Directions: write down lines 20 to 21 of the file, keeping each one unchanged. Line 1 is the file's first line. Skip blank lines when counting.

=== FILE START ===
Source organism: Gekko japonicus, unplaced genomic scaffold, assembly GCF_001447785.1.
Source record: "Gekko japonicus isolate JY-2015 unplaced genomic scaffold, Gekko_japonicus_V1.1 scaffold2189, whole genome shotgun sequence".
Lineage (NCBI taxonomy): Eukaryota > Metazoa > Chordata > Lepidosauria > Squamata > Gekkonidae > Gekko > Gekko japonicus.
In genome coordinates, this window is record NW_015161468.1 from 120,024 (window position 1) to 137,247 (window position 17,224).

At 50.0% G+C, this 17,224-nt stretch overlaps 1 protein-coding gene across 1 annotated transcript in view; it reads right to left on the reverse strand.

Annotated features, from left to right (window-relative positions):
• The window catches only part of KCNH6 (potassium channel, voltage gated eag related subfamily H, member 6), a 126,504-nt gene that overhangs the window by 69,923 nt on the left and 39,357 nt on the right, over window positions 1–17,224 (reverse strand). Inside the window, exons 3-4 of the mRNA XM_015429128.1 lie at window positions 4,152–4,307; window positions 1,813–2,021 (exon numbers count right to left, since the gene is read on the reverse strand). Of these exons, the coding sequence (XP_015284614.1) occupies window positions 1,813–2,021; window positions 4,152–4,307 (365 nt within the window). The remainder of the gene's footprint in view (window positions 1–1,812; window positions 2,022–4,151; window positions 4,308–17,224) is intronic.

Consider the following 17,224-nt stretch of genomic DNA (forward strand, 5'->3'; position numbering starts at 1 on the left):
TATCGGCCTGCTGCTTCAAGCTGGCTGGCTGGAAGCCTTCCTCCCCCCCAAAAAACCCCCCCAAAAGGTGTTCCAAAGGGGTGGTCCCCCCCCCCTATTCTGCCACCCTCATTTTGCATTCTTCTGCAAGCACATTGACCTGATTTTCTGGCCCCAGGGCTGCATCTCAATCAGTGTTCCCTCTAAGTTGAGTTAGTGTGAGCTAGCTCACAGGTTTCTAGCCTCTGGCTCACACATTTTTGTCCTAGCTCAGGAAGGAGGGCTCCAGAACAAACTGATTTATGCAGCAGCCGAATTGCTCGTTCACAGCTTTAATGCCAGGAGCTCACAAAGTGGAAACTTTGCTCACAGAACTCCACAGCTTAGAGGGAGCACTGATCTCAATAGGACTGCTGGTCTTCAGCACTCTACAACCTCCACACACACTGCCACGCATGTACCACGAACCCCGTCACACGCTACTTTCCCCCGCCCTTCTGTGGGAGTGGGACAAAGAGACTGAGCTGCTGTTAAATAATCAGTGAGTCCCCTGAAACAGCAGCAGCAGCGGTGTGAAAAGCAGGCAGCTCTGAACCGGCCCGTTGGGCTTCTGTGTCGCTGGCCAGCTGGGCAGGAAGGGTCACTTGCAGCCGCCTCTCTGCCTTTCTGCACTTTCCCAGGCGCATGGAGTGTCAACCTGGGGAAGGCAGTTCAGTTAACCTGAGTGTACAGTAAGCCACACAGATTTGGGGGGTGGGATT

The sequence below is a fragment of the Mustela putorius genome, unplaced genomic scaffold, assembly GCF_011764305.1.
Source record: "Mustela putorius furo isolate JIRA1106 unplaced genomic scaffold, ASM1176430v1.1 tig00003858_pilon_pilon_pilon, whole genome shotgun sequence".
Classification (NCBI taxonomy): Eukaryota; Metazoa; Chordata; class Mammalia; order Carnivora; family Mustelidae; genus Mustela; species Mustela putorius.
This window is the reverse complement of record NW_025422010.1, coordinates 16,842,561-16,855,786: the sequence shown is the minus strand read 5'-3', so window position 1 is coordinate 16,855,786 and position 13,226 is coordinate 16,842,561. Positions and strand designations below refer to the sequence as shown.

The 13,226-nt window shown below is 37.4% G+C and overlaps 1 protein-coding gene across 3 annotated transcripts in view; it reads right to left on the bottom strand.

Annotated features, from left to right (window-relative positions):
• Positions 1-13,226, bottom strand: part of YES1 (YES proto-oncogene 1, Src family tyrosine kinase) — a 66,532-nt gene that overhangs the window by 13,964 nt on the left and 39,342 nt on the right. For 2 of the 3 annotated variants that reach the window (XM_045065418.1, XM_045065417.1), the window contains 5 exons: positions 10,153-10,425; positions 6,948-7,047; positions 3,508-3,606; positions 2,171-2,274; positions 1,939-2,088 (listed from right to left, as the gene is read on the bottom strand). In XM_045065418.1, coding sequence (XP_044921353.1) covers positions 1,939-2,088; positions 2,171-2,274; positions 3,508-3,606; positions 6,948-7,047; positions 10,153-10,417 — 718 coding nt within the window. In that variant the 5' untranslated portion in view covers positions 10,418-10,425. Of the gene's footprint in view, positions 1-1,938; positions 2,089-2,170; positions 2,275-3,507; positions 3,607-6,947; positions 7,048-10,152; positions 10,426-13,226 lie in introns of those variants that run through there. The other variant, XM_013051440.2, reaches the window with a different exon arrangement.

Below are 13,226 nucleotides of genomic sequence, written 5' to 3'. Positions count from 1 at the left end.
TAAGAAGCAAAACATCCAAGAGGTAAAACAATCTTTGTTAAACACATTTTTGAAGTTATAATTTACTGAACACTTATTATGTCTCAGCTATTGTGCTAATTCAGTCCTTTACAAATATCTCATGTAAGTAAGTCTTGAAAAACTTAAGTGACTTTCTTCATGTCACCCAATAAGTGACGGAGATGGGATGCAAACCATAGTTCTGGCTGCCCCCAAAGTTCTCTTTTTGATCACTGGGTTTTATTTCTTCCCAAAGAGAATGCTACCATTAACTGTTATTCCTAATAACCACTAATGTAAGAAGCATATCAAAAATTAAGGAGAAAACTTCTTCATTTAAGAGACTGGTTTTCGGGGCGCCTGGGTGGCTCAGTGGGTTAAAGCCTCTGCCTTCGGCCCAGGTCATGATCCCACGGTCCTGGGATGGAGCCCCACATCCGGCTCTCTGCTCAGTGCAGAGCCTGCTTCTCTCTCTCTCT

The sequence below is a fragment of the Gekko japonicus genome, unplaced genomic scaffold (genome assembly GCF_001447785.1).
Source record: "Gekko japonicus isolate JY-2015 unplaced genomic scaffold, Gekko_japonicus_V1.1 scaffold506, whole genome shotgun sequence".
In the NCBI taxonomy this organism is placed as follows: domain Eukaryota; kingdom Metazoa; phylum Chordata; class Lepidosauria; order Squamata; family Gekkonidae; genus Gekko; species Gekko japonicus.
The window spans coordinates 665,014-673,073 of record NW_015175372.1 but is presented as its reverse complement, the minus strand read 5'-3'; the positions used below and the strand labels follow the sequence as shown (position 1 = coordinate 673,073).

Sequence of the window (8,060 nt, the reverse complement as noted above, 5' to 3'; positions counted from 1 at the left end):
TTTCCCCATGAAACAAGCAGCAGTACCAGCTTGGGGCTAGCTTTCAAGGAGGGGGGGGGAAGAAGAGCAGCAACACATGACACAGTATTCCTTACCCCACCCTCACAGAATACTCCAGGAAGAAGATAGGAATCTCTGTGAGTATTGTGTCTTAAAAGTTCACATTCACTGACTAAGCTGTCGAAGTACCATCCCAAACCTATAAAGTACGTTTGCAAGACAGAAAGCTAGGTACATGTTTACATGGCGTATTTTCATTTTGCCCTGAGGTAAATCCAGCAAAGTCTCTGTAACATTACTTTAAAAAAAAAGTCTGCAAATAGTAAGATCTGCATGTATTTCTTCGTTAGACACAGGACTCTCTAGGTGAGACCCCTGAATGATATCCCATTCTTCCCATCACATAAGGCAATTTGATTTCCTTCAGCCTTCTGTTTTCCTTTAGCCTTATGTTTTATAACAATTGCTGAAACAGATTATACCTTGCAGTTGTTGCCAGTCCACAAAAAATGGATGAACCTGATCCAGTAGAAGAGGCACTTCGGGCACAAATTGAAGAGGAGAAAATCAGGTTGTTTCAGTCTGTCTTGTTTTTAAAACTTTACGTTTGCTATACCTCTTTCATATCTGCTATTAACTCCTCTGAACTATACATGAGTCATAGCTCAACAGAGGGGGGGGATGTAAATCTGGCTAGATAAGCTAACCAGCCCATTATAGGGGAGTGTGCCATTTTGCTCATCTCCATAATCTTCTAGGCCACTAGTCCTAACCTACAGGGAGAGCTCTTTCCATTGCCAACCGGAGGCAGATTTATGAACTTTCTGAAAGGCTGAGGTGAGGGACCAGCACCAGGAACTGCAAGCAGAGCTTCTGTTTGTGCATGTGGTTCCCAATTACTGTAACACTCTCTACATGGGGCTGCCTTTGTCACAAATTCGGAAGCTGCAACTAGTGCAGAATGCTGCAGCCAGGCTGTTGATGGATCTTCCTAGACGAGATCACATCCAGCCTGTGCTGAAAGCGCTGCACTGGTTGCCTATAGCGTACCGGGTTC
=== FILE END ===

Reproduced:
Source record: "Gekko japonicus isolate JY-2015 unplaced genomic scaffold, Gekko_japonicus_V1.1 scaffold506, whole genome shotgun sequence".
In the NCBI taxonomy this organism is placed as follows: domain Eukaryota; kingdom Metazoa; phylum Chordata; class Lepidosauria; order Squamata; family Gekkonidae; genus Gekko; species Gekko japonicus.